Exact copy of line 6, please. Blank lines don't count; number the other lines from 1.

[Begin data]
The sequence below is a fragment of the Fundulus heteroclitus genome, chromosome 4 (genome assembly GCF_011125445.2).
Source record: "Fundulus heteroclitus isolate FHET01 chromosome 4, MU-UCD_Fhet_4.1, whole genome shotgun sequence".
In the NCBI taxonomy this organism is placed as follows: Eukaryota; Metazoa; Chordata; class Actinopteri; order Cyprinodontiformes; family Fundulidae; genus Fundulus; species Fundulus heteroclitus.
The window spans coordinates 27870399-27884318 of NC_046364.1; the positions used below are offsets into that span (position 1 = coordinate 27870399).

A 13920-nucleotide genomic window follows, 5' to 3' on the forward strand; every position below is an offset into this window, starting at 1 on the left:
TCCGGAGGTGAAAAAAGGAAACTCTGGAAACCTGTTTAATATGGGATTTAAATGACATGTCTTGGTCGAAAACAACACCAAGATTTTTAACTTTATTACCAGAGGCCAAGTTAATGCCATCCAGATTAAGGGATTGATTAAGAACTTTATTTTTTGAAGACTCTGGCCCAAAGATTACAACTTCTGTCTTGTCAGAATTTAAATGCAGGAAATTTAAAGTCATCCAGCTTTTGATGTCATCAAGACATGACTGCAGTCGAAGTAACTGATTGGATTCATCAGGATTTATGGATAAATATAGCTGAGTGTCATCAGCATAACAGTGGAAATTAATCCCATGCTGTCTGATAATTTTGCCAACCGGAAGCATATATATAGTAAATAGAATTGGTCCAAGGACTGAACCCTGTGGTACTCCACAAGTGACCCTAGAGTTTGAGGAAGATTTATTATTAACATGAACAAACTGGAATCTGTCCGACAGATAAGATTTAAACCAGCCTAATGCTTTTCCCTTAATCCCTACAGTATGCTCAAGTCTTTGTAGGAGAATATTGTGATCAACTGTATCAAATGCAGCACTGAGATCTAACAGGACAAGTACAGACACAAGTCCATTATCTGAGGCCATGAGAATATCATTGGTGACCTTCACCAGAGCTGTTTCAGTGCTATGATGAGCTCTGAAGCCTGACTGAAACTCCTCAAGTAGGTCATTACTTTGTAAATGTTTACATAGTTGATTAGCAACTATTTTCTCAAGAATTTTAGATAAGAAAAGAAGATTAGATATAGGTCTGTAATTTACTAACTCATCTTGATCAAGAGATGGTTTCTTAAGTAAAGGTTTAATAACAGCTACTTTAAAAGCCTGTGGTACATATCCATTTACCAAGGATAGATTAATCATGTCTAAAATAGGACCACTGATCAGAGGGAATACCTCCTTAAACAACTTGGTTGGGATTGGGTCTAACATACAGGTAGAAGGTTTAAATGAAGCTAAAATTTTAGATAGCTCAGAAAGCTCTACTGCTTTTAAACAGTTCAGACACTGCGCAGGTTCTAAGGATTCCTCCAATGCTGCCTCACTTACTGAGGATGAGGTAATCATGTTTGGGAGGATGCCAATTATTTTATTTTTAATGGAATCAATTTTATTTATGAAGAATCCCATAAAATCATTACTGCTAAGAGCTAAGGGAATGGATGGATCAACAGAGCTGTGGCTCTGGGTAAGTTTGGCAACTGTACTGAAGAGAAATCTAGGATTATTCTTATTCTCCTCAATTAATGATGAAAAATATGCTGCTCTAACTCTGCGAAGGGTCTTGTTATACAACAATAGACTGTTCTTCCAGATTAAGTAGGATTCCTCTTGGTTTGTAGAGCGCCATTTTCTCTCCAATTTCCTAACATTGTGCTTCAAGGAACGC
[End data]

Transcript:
TCCGGAGGTGAAAAAAGGAAACTCTGGAAACCTGTTTAATATGGGATTTAAATGACATGTCTTGGTCGAAAACAACACCAAGATTTTTAACTTTATTACCAGAGGCCAAGTTAATGCCATCCAGATTAAGGGATTGATTAAGAACTTTATTTTTTGAAGACTCTGGCCCAAAGATTACAACTTCTGTCTTGTCAGAATTTAAATGCAGGAAATTTAAAGTCATCCAGCTTTTGATGTCATCAAGACATGACTGCAGTCGAAGTAACTGATTGGATTCATCAGGATTTATGGATAAATATAGCTGAGTGTCATCAGCATAACAGTGGAAATTAATCCCATGCTGTCTGATAATTTTGCCAACCGGAAGCATATATATAGTAAATAGAATTGGTCCAAGGACTGAACCCTGTGGTACTCCACAAGTGACCCTAGAGTTTGAGGAAGATTTATTATTAACATGAACAAACTGGAATCTGTCCGACAGATAAGATTTAAACCAGCCTAATGCTTTTCCCTTAATCCCTACAGTATGCTCAAGTCTTTGTAGGAGAATATTGTGATCAACTGTATCAAATGCAGCACTGAGATCTAACAGGACAAGTACAGACACAAGTCCATTATCTGAGGCCATGAGAATATCATTGGTGACCTTCACCAGAGCTGTTTCAGTGCTATGATGAGCTCTGAAGCCTGACTGAAACTCCTCAAGTAGGTCATTACTTTGTAAATGTTTACATAGTTGATTAGCAACTATTTTCTCAAGAATTTTAGATAAGAAAAGAAGATTAGATATAGGTCTGTAATTTACTAACTCATCTTGATCAAGAGATGGTTTCTTAAGTAAAGGTTTAATAACAGCTACTTTAAAAGCCTGTGGTACATATCCATTTACCAAGGATAGATTAATCATGTCTAAAATAGGACCACTGATCAGAGGGAATACCTCCTTAAACAACTTGGTTGGGATTGGGTCTAACATACAGGTAGAAGGTTTAAATGAAGCTAAAATTTTAGATAGCTCAGAAAGCTCTACTGCTTTTAAACAGTTCAGACACTGCGCAGGTTCTAAGGATTCCTCCAATGCTGCCTCACTTACTGAGGATGAGGTAATCATGTTTGGGAGGATGCCAATTATTTTATTTTTAATGGAATCAATTTTATTTATGAAGAATCCCATAAAATCATTACTGCTAAGAGCTAAGGGAATGGATGGATCAACAGAGCTGTGGCTCTGGGTAAGTTTGGCAACTGTACTGAAGAGAAATCTAGGATTATTCTTATTCTCCTCAATTAATGATGAAAAATATGCTGCTCTAACTCTGCGAAGGGTCTTGTTATACAACAATAGACTGTTCTTCCAGATTAAGTAGGATTCCTCTTGGTTTGTAGAGCGCCATTTTCTCTCCAATTTCCTAACATTGTGCTTCAAGGAACGC